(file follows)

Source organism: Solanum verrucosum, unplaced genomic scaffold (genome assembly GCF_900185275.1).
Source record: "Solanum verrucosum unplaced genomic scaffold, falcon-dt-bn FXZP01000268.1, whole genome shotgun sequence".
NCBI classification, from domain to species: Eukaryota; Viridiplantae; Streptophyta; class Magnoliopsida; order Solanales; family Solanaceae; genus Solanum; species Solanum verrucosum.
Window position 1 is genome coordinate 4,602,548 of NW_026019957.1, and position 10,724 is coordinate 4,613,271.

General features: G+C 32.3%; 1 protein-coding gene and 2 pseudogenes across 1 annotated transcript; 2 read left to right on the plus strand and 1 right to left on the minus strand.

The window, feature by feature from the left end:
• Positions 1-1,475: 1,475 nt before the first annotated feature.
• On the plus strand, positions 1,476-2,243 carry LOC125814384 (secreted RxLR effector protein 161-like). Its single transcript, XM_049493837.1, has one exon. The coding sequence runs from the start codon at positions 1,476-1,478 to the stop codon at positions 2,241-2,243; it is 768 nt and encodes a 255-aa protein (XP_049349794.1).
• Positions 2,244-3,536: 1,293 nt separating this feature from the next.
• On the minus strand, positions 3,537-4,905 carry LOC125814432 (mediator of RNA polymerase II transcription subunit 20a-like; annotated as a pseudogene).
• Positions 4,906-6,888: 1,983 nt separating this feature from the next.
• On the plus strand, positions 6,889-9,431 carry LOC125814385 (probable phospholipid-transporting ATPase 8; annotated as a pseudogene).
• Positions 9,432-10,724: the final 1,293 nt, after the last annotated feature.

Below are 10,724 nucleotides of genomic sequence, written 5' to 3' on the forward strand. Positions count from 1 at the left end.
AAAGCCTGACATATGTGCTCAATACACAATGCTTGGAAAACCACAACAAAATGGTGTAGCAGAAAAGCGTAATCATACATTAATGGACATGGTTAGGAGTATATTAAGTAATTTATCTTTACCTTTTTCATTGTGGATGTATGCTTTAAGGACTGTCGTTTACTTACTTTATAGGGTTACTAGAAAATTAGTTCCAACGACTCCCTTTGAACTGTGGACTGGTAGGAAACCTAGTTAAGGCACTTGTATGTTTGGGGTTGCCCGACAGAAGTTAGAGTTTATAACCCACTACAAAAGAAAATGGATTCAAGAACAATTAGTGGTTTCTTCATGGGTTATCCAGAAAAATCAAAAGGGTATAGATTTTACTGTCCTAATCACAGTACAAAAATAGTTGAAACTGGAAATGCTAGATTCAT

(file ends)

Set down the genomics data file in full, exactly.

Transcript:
Source organism: Solanum verrucosum, unplaced genomic scaffold (genome assembly GCF_900185275.1).
Source record: "Solanum verrucosum unplaced genomic scaffold, falcon-dt-bn FXZP01000268.1, whole genome shotgun sequence".
NCBI classification, from domain to species: Eukaryota; Viridiplantae; Streptophyta; class Magnoliopsida; order Solanales; family Solanaceae; genus Solanum; species Solanum verrucosum.
Window position 1 is genome coordinate 4,602,548 of NW_026019957.1, and position 10,724 is coordinate 4,613,271.

General features: G+C 32.3%; 1 protein-coding gene and 2 pseudogenes across 1 annotated transcript; 2 read left to right on the plus strand and 1 right to left on the minus strand.

The window, feature by feature from the left end:
• Positions 1-1,475: 1,475 nt before the first annotated feature.
• On the plus strand, positions 1,476-2,243 carry LOC125814384 (secreted RxLR effector protein 161-like). Its single transcript, XM_049493837.1, has one exon. The coding sequence runs from the start codon at positions 1,476-1,478 to the stop codon at positions 2,241-2,243; it is 768 nt and encodes a 255-aa protein (XP_049349794.1).
• Positions 2,244-3,536: 1,293 nt separating this feature from the next.
• On the minus strand, positions 3,537-4,905 carry LOC125814432 (mediator of RNA polymerase II transcription subunit 20a-like; annotated as a pseudogene).
• Positions 4,906-6,888: 1,983 nt separating this feature from the next.
• On the plus strand, positions 6,889-9,431 carry LOC125814385 (probable phospholipid-transporting ATPase 8; annotated as a pseudogene).
• Positions 9,432-10,724: the final 1,293 nt, after the last annotated feature.

Below are 10,724 nucleotides of genomic sequence, written 5' to 3' on the forward strand. Positions count from 1 at the left end.
AAAGCCTGACATATGTGCTCAATACACAATGCTTGGAAAACCACAACAAAATGGTGTAGCAGAAAAGCGTAATCATACATTAATGGACATGGTTAGGAGTATATTAAGTAATTTATCTTTACCTTTTTCATTGTGGATGTATGCTTTAAGGACTGTCGTTTACTTACTTTATAGGGTTACTAGAAAATTAGTTCCAACGACTCCCTTTGAACTGTGGACTGGTAGGAAACCTAGTTAAGGCACTTGTATGTTTGGGGTTGCCCGACAGAAGTTAGAGTTTATAACCCACTACAAAAGAAAATGGATTCAAGAACAATTAGTGGTTTCTTCATGGGTTATCCAGAAAAATCAAAAGGGTATAGATTTTACTGTCCTAATCACAGTACAAAAATAGTTGAAACTGGAAATGCTAGATTCAT